Porsche AG is set for a bullish trading debut after parent Volkswagen AG set the final listing price for the sports-car maker at the upper limit, seeking to defy deep market upheaval.
VW is selling shares for 82.50 euros apiece, valuing the company at 75 billion euros ($73 billion) to pull off Europe’s largest initial public offering in a decade. Trading in Frankfurt is set to start later Thursday, following a decision by the VW’s supervisory board late Wednesday to approve the final price.
“The high level of demand demonstrates investors’ confidence in Porsche’s future,” VW Chief Financial Officer Arno Antlitz said in a statement. “The proceeds from the IPO will give Volkswagen significantly more financial flexibility as part of its transformation toward electromobility and digitization.”
The listing of the 911 maker is a bold move into public markets, which have been largely shut to IPOs for most of the year, with companies shying away from seeking new listings because of the European energy crisis, rising interest rates and record inflation. The sale will help Volkswagen raise funds to plough into its electrification push, while investors get a slice of an emotional brand akin to Ferrari NV, which also managed a successful separation from parent Fiat in 2015.
“If you can pull of an IPO in such a difficult market, it shows the attractiveness of the business,” Jefferies analyst Philippe Houchois said. “Porsche is a mature, well-known business that doesn’t need to raise capital. Putting it on the market as a fully formed business –- being able to pull that off is quite impressive.”
Companies raised less than $10 billion in IPOs this year through August, an 83% drop in proceeds from the same time last year, according to data compiled by Bloomberg. Porsche’s listing is set to be the largest in Europe since miner Glencore Plc raised almost $10 billion in a London IPO in 2011, the data showed.
The share price puts Porsche at a valuation that’s not far from VW’s total market capitalization — a business that comprises Audi, Skoda, Seat, and the VW brand, among others. Yet for all its aggressive marketing, the listing has also garnered negative attention for its complex structure.
Volkswagen divided Porsche’s share capital into equal parts voting and non-voting shares, with the German carmaker retaining 75% ownership. Some 12.5% of total share capital –- only non-voting shares –- is being publicly listed, with a large portion going to four cornerstone investors. Qatar Investment Authority, Norway’s sovereign wealth fund, T. Rowe Price and ADQ have together committed to take up as much as 3.7 billion euros of the IPO.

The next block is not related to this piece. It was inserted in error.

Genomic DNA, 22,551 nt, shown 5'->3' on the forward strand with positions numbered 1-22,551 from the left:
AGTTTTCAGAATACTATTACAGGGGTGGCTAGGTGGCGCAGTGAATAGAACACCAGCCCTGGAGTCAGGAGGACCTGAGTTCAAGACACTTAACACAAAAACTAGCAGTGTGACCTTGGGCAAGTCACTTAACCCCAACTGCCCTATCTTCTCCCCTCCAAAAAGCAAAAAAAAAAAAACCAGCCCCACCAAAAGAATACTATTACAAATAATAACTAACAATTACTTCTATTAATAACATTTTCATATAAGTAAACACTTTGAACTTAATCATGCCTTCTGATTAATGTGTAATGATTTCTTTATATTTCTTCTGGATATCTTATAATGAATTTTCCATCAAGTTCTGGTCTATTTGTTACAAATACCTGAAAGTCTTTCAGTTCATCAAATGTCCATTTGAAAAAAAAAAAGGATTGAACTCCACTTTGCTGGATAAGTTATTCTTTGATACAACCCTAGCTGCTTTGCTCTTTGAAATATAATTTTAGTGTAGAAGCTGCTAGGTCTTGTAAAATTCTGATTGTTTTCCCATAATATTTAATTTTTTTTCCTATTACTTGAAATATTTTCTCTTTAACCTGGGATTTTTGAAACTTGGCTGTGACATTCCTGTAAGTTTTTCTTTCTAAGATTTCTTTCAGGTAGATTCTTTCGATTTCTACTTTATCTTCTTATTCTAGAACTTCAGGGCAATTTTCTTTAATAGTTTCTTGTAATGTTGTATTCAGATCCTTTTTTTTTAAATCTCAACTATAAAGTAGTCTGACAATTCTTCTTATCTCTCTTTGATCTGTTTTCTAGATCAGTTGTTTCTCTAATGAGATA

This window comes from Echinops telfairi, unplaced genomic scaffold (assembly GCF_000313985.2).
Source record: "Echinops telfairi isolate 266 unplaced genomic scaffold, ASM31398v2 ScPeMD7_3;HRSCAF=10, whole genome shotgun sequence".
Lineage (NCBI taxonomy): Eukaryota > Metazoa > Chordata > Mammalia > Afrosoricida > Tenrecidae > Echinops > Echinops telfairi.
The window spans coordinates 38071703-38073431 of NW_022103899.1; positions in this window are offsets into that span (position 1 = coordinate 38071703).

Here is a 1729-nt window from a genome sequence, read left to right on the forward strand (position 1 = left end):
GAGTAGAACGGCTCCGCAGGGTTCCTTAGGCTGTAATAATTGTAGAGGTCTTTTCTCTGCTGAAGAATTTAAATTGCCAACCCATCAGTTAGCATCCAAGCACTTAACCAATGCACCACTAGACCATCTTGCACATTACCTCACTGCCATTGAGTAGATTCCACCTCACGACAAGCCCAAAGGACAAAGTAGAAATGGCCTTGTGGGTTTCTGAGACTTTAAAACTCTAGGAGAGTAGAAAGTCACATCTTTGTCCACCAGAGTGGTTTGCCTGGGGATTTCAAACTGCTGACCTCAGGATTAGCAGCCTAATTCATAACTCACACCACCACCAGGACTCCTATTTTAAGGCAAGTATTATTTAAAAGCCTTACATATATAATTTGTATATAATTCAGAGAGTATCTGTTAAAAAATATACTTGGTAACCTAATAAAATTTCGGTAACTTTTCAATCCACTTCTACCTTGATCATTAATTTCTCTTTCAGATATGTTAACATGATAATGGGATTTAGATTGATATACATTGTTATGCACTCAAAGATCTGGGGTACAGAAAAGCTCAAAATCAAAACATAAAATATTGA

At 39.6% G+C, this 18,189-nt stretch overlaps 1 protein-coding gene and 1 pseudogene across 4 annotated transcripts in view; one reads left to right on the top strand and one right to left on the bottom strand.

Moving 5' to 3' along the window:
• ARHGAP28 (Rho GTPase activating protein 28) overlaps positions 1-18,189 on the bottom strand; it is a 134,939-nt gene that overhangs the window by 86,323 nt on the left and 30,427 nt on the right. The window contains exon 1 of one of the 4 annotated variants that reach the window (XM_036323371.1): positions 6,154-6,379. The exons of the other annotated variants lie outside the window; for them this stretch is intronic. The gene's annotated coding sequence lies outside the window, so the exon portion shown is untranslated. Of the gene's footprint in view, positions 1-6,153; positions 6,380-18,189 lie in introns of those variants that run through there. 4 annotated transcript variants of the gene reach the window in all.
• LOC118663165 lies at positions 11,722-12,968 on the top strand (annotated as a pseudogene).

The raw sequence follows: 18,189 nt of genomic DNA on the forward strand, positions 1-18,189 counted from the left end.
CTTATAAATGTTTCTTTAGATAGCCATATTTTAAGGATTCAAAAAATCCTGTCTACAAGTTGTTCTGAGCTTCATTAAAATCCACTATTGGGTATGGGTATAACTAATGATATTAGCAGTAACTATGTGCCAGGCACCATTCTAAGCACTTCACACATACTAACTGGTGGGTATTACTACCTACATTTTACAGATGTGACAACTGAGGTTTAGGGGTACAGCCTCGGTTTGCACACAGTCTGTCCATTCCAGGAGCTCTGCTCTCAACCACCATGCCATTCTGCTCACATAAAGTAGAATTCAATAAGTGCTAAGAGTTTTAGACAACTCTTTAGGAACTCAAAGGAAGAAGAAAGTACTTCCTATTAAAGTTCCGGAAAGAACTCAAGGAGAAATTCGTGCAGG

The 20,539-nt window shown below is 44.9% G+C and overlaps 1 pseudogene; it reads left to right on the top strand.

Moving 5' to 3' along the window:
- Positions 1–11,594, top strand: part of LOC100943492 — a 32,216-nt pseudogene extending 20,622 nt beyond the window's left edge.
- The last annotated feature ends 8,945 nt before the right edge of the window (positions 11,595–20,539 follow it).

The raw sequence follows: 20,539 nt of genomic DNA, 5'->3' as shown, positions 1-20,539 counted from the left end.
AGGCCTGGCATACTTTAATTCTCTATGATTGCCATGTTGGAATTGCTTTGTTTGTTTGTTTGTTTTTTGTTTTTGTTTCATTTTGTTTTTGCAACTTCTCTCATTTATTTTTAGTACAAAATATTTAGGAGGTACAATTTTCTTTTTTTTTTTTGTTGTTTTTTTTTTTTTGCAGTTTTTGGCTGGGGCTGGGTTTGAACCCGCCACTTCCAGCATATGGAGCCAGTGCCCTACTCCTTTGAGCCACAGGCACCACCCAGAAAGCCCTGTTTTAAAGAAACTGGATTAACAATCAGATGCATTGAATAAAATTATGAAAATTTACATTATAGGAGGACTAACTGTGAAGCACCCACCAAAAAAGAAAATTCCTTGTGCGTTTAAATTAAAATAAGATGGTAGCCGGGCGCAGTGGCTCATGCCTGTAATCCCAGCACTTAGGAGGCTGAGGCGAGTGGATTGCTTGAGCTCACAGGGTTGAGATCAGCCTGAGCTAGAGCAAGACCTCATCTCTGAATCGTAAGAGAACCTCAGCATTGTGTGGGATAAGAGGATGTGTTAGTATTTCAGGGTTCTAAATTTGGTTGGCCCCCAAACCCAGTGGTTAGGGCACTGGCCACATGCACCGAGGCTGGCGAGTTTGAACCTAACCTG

The other 12.5% of total shares up for grabs is going directly to VW’s largest shareholders –- the billionaire Porsche and Piech family –- via their investment company Porsche Automobil Holding SE. The family already owns a 53% majority of VW’s voting shares, and under the IPO terms, they will also get 25% plus 1 share of Porsche AG’s voting stock, paying a small premium to preferred shares for a total of 10.1 billion euros.
Porsche SE will mostly finance the acquisition with debt capital of 7.9 billion euros, buying shares in two tranches starting next month with the second purchase expected in January, following a special dividend payout by VW.
Up until 2009, the family owned half of Porsche and all voting rights, but they were forced to sell the sports-car business to VW after their attempt to takeover German carmaker went awry. The IPO restores family control over an asset that has been long out of reach: They get a blocking minority on the sports-car maker’s supervisory board, and their status as VW anchor shareholder bolsters that control.
Porsche is targeting revenue of as much as 39 billion euros this year and return on sales of as much as 18%, up two percentage points from last year, the company said in July. Returns are to climb above 20% in the long term. The company is still best known for its 911 model, though Porsche has expanded its lineup significantly in the past decade by adding popular sports-utility vehicles like the smaller Macan, as well as the four-door Panamera and the battery-powered Taycan.
Besides the byzantine ownership structure, governance is another issue for some investors. Porsche Chief Executive Officer Oliver Blume was recently elevated to CEO of Volkswagen, while retaining his post at the unit.
According to an analysis from Bernstein, Porsche’s market capitalization should sit at 80 billion euros – just below luxury companies but at the higher end of carmakers.
“Compared to the luxury companies, Porsche still exhibits higher volatility in earnings growth and margin profile,” wrote European autos analyst Daniel Roeska. “Porsche has only grown volumes significantly by adding new formats, and that does not seem likely in the upcoming years.”